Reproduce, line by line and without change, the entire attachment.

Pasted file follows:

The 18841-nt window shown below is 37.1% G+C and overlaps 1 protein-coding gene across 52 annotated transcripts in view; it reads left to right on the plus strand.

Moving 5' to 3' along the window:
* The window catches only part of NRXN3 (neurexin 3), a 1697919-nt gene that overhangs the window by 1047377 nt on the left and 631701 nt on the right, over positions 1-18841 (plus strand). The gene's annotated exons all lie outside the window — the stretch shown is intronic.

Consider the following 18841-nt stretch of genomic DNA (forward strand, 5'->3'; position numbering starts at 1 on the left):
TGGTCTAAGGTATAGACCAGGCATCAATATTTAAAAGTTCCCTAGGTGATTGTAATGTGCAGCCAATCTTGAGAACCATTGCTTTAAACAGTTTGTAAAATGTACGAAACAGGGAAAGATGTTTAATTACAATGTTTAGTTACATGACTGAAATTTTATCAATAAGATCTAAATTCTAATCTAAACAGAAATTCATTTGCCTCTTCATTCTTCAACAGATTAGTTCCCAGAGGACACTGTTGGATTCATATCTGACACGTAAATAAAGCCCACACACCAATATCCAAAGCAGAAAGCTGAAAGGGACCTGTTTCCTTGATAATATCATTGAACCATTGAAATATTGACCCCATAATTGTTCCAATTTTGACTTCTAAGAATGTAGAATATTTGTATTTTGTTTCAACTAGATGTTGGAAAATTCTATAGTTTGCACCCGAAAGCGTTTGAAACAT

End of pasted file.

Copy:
The 18841-nt window shown below is 37.1% G+C and overlaps 1 protein-coding gene across 52 annotated transcripts in view; it reads left to right on the plus strand.

Moving 5' to 3' along the window:
* The window catches only part of NRXN3 (neurexin 3), a 1697919-nt gene that overhangs the window by 1047377 nt on the left and 631701 nt on the right, over positions 1-18841 (plus strand). The gene's annotated exons all lie outside the window — the stretch shown is intronic.

Consider the following 18841-nt stretch of genomic DNA (forward strand, 5'->3'; position numbering starts at 1 on the left):
TGGTCTAAGGTATAGACCAGGCATCAATATTTAAAAGTTCCCTAGGTGATTGTAATGTGCAGCCAATCTTGAGAACCATTGCTTTAAACAGTTTGTAAAATGTACGAAACAGGGAAAGATGTTTAATTACAATGTTTAGTTACATGACTGAAATTTTATCAATAAGATCTAAATTCTAATCTAAACAGAAATTCATTTGCCTCTTCATTCTTCAACAGATTAGTTCCCAGAGGACACTGTTGGATTCATATCTGACACGTAAATAAAGCCCACACACCAATATCCAAAGCAGAAAGCTGAAAGGGACCTGTTTCCTTGATAATATCATTGAACCATTGAAATATTGACCCCATAATTGTTCCAATTTTGACTTCTAAGAATGTAGAATATTTGTATTTTGTTTCAACTAGATGTTGGAAAATTCTATAGTTTGCACCCGAAAGCGTTTGAAACAT